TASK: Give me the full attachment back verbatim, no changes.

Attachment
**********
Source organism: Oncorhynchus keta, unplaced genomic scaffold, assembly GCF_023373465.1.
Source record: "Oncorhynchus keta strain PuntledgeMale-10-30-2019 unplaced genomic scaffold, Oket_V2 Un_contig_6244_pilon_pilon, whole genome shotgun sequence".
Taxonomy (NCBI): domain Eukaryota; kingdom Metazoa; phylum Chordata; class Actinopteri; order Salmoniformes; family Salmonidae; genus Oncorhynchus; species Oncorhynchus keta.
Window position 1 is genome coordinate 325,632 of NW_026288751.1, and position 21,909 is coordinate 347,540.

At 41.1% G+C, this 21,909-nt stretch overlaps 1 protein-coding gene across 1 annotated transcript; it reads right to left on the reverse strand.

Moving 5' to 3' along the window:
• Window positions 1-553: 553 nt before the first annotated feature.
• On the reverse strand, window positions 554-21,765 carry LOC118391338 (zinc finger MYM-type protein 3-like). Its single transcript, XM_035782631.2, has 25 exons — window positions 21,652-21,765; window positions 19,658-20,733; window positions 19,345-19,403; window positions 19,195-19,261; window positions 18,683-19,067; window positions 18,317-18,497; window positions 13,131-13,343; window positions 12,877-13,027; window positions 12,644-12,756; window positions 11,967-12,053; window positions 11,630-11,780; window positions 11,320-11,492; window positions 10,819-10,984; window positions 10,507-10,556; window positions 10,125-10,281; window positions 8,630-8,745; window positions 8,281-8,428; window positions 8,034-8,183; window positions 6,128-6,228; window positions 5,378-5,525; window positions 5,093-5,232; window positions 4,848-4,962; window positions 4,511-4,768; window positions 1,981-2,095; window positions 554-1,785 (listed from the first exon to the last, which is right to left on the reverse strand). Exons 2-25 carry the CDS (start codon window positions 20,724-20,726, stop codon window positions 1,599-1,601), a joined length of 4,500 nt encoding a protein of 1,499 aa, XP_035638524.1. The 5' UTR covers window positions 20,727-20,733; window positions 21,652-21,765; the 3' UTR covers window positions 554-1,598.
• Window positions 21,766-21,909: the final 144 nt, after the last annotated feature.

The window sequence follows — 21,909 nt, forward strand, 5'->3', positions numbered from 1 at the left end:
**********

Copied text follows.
Source organism: Oncorhynchus keta, unplaced genomic scaffold, assembly GCF_023373465.1.
Source record: "Oncorhynchus keta strain PuntledgeMale-10-30-2019 unplaced genomic scaffold, Oket_V2 Un_contig_6244_pilon_pilon, whole genome shotgun sequence".
Taxonomy (NCBI): domain Eukaryota; kingdom Metazoa; phylum Chordata; class Actinopteri; order Salmoniformes; family Salmonidae; genus Oncorhynchus; species Oncorhynchus keta.
Window position 1 is genome coordinate 325,632 of NW_026288751.1, and position 21,909 is coordinate 347,540.

At 41.1% G+C, this 21,909-nt stretch overlaps 1 protein-coding gene across 1 annotated transcript; it reads right to left on the reverse strand.

Moving 5' to 3' along the window:
• Window positions 1-553: 553 nt before the first annotated feature.
• On the reverse strand, window positions 554-21,765 carry LOC118391338 (zinc finger MYM-type protein 3-like). Its single transcript, XM_035782631.2, has 25 exons — window positions 21,652-21,765; window positions 19,658-20,733; window positions 19,345-19,403; window positions 19,195-19,261; window positions 18,683-19,067; window positions 18,317-18,497; window positions 13,131-13,343; window positions 12,877-13,027; window positions 12,644-12,756; window positions 11,967-12,053; window positions 11,630-11,780; window positions 11,320-11,492; window positions 10,819-10,984; window positions 10,507-10,556; window positions 10,125-10,281; window positions 8,630-8,745; window positions 8,281-8,428; window positions 8,034-8,183; window positions 6,128-6,228; window positions 5,378-5,525; window positions 5,093-5,232; window positions 4,848-4,962; window positions 4,511-4,768; window positions 1,981-2,095; window positions 554-1,785 (listed from the first exon to the last, which is right to left on the reverse strand). Exons 2-25 carry the CDS (start codon window positions 20,724-20,726, stop codon window positions 1,599-1,601), a joined length of 4,500 nt encoding a protein of 1,499 aa, XP_035638524.1. The 5' UTR covers window positions 20,727-20,733; window positions 21,652-21,765; the 3' UTR covers window positions 554-1,598.
• Window positions 21,766-21,909: the final 144 nt, after the last annotated feature.

The window sequence follows — 21,909 nt, forward strand, 5'->3', positions numbered from 1 at the left end: